Ugh. I’ll paraphrase Shaughnessy on this one. Get. Him. Gone.

Finally, from today, it must be summertime – WEEI suspends morning show host Kirk Minihane


26 thoughts on “Just Another Sunday For The Globe

  1. Lets flip some variables:

    Say the Patriots or Brady/Kraft employed or even quoted Exponent for any element of their defense in the Deflategate saga.

    How fast would Ben Trollin, F&M, Shaugnessy, Tomasse, Borges, ESPN, NFLN, etc. point out what an absolute joke Exponent is?

    What Jerry Thorton posted today would be above the masthead on page one of the Boston LOLbe this morning.

    Just think about that for a second.


  2. Listening to F+M on D+H commercial at 3:23.

    Of course, F+M bring up Trollin’s Sunday Notes item..

    “Hear that Patriot’s fans?” I applaud Volin for doing this.. A new low in local coverage is this deflation story in terms of coverage. You can get a scientist to tell you anything (referring to AEI’s report). Ever apply it to the other end?


    And he goes off on Patriots fans and Jerry Thorton types. I’m sure they don’t do a general circumspection of the coverage but I’d say it’s about 50/50. If I had to tip the scale one way, I’d even argue it’s against the team.

    Of course, to them, anything for the team is bias. Now, normally I’d agree because half the media in town is bought/paid for/has direct ties to one of the teams in town (or, they’re shilling for a job with a team).

    Again, see my post below. Agenda/bias, anyone?


    1. I actually don’t think it’s so much “agenda/bias” as it is “these people just aren’t very smart”.


    2. The lost respect for Adam Schefter but they applaud Ben Volin. We’ve officially crossed over into BananaLand


  3. Sally Jenkins gives Goodell a way out of the Deflategate mess in her column today. Basically, he could say there’s just not enough concrete information to penalize Brady. Given what’s gone on, I’d place the odds at around -20000 he does not take it, but still an interesting read:


    1. It’s a shame we have to go to the nation’s capital to find a reasonable point of view on this whole mess. Outside of a select few in our own region, how many share Jenkins’ stance that this is a mess? What I hear on the major national outlets, on twitter, on national radio makes it sound like the majority think Brady should be suspended even more than four games. I don’t get it, but, in the imortal words of Gil Santos during the review of the fumble vs the Raiders, “of course we’re biased…”


    2. Florio gave him another out: convert the 4-game suspension into a “4-game fine”. Under the theory that Brady would be more likely to let things drop if he’s allowed to play. Well, maybe. Food for thought, at least.

      Accepting that any of these “outs” would occur requires one to assume that (a) Goodell has the wisdom and intelligence to realize he needs to navigate himself out of this situation for the greater professional good (i.e. to avoid extensive litigation that could jeopardize the commissioner’s power vis a vis players under the CBA), or (b) he is being competently advised by someone who has such wisdom and intelligence. I don’t think either of those are present.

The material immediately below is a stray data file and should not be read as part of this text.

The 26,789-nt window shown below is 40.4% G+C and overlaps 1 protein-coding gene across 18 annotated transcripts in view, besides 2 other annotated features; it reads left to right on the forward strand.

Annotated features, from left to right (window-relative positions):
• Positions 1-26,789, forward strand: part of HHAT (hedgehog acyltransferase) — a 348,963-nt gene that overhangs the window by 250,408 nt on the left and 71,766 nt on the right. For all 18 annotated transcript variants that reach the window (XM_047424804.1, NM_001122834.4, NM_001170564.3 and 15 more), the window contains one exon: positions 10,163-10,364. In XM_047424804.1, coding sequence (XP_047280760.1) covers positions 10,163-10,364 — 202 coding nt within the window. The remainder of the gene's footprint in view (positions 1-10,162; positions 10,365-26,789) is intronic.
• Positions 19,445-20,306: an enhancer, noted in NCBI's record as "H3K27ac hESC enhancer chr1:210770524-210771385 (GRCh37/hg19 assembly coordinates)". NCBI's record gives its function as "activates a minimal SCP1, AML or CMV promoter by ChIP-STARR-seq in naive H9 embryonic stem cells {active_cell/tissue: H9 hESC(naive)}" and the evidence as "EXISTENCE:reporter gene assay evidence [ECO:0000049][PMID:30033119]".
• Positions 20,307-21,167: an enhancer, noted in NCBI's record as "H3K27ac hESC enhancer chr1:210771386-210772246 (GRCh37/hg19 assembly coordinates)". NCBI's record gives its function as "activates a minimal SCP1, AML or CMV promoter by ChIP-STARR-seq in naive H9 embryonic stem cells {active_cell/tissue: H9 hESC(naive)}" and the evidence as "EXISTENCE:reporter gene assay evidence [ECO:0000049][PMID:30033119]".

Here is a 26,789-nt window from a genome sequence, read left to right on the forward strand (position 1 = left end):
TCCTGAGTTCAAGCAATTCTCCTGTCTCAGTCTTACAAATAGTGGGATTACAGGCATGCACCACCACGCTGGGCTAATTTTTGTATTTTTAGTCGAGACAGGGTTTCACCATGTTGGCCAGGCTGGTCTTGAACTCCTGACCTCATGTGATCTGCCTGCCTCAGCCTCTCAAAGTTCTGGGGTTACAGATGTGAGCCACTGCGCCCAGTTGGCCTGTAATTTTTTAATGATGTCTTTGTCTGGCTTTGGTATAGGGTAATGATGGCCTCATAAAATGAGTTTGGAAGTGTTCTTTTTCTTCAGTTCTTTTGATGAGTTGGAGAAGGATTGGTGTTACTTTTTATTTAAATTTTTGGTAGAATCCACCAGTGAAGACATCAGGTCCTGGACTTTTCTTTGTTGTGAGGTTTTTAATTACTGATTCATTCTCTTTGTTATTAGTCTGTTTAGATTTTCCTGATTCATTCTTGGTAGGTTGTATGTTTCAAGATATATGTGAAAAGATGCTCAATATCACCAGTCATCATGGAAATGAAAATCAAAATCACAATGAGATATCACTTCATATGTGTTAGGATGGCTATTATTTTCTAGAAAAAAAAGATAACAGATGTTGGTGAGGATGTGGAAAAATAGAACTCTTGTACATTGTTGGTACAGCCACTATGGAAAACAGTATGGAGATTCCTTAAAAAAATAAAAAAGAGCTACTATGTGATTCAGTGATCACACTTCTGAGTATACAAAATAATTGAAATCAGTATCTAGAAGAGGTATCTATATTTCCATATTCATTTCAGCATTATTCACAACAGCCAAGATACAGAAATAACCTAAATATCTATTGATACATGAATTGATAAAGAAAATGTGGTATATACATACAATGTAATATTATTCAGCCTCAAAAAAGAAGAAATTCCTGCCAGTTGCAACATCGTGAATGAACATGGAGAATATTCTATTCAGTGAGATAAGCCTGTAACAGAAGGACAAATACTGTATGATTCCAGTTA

4. Pete Abraham with the best football analysis you’ll find at the Globe.


  5. What exactly happened? I turned on EEI today around 930 and heard a shouting match between Kirk and Fauria with Fauria shouting that Minihane was a liar? Was this a replay of Friday’s spat about…?


  6. Bruce:

    I am not as sold on Bogarts being better than Iglesias, at least not to the point you are. It seems to me Iglesias is the far more instinctual player. He was young when he was in Boston and I think being the athlete that he is he will learn to hit. Bogarts to me seems like an athlete in search of instincts. I don’t think SS is natural for him even if he has played it since he was a kid. I think he thrived a 3B in 2013 because he did not have as much responsibility or thinking. I never liked the Iglesias trade. He was the best fielding SS I ever saw in Boston (that includes Alex Gonzales). At the time I thought the right move was to make Bogarts the 3b of the future and move Middlebrooks either to 1B or trade him. Of course that all made too much sense.

    I think my larger point is we have a bigger sample size of Bogarts now. I don’t see him yet becoming a breakout star. On this Sox team he is one of their better player…but they are 10 games under .500 so what does that mean. I think that were Iglesias playing SS and Bogarts playing 3b the Sox pitching staff would be appreciably better than it is now without a large drop off in offensive production. With Iglesias learning to hit as he has matured…the Sox might have been able to carry Bradley in Center as well…making the pitcher significantly better than it is now.

    I could go on a SABRMETRIC rant right now but I will leave it at this…there is more to putting together a roster than simple numbers. There is something to be said for instincts, non quantifiable fielding observations and for the ability of the moving parts to mesh. Its clear to me John Farrell does not understand the second part of that statement. I also think it is becoming more clear that either Ben Cherington or whoever is making the baseball opps decision does not understand this either.